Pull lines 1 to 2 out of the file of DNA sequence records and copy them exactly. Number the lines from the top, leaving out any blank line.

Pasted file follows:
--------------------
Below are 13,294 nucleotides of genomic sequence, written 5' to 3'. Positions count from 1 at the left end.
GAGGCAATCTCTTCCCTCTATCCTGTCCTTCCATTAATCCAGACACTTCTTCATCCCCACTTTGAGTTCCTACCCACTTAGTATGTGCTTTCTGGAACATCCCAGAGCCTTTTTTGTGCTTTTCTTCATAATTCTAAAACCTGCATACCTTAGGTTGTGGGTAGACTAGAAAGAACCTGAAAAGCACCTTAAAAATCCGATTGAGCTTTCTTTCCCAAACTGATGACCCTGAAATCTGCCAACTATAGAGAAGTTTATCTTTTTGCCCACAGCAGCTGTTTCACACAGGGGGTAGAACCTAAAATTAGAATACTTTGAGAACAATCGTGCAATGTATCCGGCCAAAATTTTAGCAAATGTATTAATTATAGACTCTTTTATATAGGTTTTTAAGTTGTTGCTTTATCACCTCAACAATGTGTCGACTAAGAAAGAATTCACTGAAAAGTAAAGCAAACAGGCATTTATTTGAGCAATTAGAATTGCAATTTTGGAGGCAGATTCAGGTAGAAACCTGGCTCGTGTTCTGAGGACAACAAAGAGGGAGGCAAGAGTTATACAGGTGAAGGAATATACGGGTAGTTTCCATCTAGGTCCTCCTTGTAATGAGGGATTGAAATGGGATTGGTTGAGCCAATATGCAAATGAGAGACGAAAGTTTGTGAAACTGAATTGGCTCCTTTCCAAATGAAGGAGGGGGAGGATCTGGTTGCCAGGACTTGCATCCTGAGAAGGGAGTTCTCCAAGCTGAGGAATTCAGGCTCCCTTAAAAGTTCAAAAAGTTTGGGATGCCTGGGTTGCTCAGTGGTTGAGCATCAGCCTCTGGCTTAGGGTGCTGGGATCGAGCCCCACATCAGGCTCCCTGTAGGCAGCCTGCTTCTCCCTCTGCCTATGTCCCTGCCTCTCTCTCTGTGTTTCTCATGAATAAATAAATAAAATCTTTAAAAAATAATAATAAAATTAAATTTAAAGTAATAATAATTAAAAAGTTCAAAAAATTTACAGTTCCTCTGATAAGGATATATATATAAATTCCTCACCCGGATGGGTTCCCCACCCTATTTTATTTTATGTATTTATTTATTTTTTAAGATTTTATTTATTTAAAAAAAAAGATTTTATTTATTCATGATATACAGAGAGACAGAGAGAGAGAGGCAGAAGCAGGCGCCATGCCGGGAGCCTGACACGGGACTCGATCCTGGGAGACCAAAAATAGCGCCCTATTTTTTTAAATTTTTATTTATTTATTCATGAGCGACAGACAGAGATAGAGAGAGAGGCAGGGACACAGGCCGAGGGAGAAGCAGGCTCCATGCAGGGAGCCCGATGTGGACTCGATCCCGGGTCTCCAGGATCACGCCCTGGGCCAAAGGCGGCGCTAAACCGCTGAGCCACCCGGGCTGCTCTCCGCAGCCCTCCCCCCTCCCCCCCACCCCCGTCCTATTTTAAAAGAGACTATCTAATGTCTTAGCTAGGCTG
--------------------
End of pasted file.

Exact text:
Below are 13,294 nucleotides of genomic sequence, written 5' to 3'. Positions count from 1 at the left end.
GAGGCAATCTCTTCCCTCTATCCTGTCCTTCCATTAATCCAGACACTTCTTCATCCCCACTTTGAGTTCCTACCCACTTAGTATGTGCTTTCTGGAACATCCCAGAGCCTTTTTTGTGCTTTTCTTCATAATTCTAAAACCTGCATACCTTAGGTTGTGGGTAGACTAGAAAGAACCTGAAAAGCACCTTAAAAATCCGATTGAGCTTTCTTTCCCAAACTGATGACCCTGAAATCTGCCAACTATAGAGAAGTTTATCTTTTTGCCCACAGCAGCTGTTTCACACAGGGGGTAGAACCTAAAATTAGAATACTTTGAGAACAATCGTGCAATGTATCCGGCCAAAATTTTAGCAAATGTATTAATTATAGACTCTTTTATATAGGTTTTTAAGTTGTTGCTTTATCACCTCAACAATGTGTCGACTAAGAAAGAATTCACTGAAAAGTAAAGCAAACAGGCATTTATTTGAGCAATTAGAATTGCAATTTTGGAGGCAGATTCAGGTAGAAACCTGGCTCGTGTTCTGAGGACAACAAAGAGGGAGGCAAGAGTTATACAGGTGAAGGAATATACGGGTAGTTTCCATCTAGGTCCTCCTTGTAATGAGGGATTGAAATGGGATTGGTTGAGCCAATATGCAAATGAGAGACGAAAGTTTGTGAAACTGAATTGGCTCCTTTCCAAATGAAGGAGGGGGAGGATCTGGTTGCCAGGACTTGCATCCTGAGAAGGGAGTTCTCCAAGCTGAGGAATTCAGGCTCCCTTAAAAGTTCAAAAAGTTTGGGATGCCTGGGTTGCTCAGTGGTTGAGCATCAGCCTCTGGCTTAGGGTGCTGGGATCGAGCCCCACATCAGGCTCCCTGTAGGCAGCCTGCTTCTCCCTCTGCCTATGTCCCTGCCTCTCTCTCTGTGTTTCTCATGAATAAATAAATAAAATCTTTAAAAAATAATAATAAAATTAAATTTAAAGTAATAATAATTAAAAAGTTCAAAAAATTTACAGTTCCTCTGATAAGGATATATATATAAATTCCTCACCCGGATGGGTTCCCCACCCTATTTTATTTTATGTATTTATTTATTTTTTAAGATTTTATTTATTTAAAAAAAAAGATTTTATTTATTCATGATATACAGAGAGACAGAGAGAGAGAGGCAGAAGCAGGCGCCATGCCGGGAGCCTGACACGGGACTCGATCCTGGGAGACCAAAAATAGCGCCCTATTTTTTTAAATTTTTATTTATTTATTCATGAGCGACAGACAGAGATAGAGAGAGAGGCAGGGACACAGGCCGAGGGAGAAGCAGGCTCCATGCAGGGAGCCCGATGTGGACTCGATCCCGGGTCTCCAGGATCACGCCCTGGGCCAAAGGCGGCGCTAAACCGCTGAGCCACCCGGGCTGCTCTCCGCAGCCCTCCCCCCTCCCCCCCACCCCCGTCCTATTTTAAAAGAGACTATCTAATGTCTTAGCTAGGCTG